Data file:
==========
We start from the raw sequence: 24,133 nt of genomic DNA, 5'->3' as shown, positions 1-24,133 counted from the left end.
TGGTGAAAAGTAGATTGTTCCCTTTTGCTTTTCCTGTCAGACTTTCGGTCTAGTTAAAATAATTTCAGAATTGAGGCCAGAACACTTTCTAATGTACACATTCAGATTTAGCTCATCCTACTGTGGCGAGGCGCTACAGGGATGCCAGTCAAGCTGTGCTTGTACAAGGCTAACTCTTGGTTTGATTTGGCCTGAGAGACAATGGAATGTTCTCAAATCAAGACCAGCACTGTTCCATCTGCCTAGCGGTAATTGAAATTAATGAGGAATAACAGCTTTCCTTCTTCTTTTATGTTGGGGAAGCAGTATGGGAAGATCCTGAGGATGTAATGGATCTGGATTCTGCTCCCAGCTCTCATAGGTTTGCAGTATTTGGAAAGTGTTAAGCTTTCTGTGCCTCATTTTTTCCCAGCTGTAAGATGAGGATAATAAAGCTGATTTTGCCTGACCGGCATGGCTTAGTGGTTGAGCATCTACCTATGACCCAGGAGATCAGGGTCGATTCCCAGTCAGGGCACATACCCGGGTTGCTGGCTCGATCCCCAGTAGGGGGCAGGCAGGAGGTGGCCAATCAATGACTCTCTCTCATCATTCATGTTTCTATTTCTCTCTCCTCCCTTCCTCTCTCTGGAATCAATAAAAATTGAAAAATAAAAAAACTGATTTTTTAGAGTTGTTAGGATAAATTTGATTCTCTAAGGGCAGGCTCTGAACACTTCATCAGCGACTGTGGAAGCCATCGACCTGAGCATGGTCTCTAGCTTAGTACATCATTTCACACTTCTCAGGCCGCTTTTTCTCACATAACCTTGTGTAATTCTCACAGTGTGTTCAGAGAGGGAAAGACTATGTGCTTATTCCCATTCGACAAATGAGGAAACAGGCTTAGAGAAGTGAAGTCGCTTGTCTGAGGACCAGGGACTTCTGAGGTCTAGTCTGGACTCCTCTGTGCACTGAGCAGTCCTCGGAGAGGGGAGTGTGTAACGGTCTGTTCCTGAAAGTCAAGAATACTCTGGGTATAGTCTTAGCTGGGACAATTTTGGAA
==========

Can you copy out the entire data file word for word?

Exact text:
We start from the raw sequence: 24,133 nt of genomic DNA, 5'->3' as shown, positions 1-24,133 counted from the left end.
TGGTGAAAAGTAGATTGTTCCCTTTTGCTTTTCCTGTCAGACTTTCGGTCTAGTTAAAATAATTTCAGAATTGAGGCCAGAACACTTTCTAATGTACACATTCAGATTTAGCTCATCCTACTGTGGCGAGGCGCTACAGGGATGCCAGTCAAGCTGTGCTTGTACAAGGCTAACTCTTGGTTTGATTTGGCCTGAGAGACAATGGAATGTTCTCAAATCAAGACCAGCACTGTTCCATCTGCCTAGCGGTAATTGAAATTAATGAGGAATAACAGCTTTCCTTCTTCTTTTATGTTGGGGAAGCAGTATGGGAAGATCCTGAGGATGTAATGGATCTGGATTCTGCTCCCAGCTCTCATAGGTTTGCAGTATTTGGAAAGTGTTAAGCTTTCTGTGCCTCATTTTTTCCCAGCTGTAAGATGAGGATAATAAAGCTGATTTTGCCTGACCGGCATGGCTTAGTGGTTGAGCATCTACCTATGACCCAGGAGATCAGGGTCGATTCCCAGTCAGGGCACATACCCGGGTTGCTGGCTCGATCCCCAGTAGGGGGCAGGCAGGAGGTGGCCAATCAATGACTCTCTCTCATCATTCATGTTTCTATTTCTCTCTCCTCCCTTCCTCTCTCTGGAATCAATAAAAATTGAAAAATAAAAAAACTGATTTTTTAGAGTTGTTAGGATAAATTTGATTCTCTAAGGGCAGGCTCTGAACACTTCATCAGCGACTGTGGAAGCCATCGACCTGAGCATGGTCTCTAGCTTAGTACATCATTTCACACTTCTCAGGCCGCTTTTTCTCACATAACCTTGTGTAATTCTCACAGTGTGTTCAGAGAGGGAAAGACTATGTGCTTATTCCCATTCGACAAATGAGGAAACAGGCTTAGAGAAGTGAAGTCGCTTGTCTGAGGACCAGGGACTTCTGAGGTCTAGTCTGGACTCCTCTGTGCACTGAGCAGTCCTCGGAGAGGGGAGTGTGTAACGGTCTGTTCCTGAAAGTCAAGAATACTCTGGGTATAGTCTTAGCTGGGACAATTTTGGAA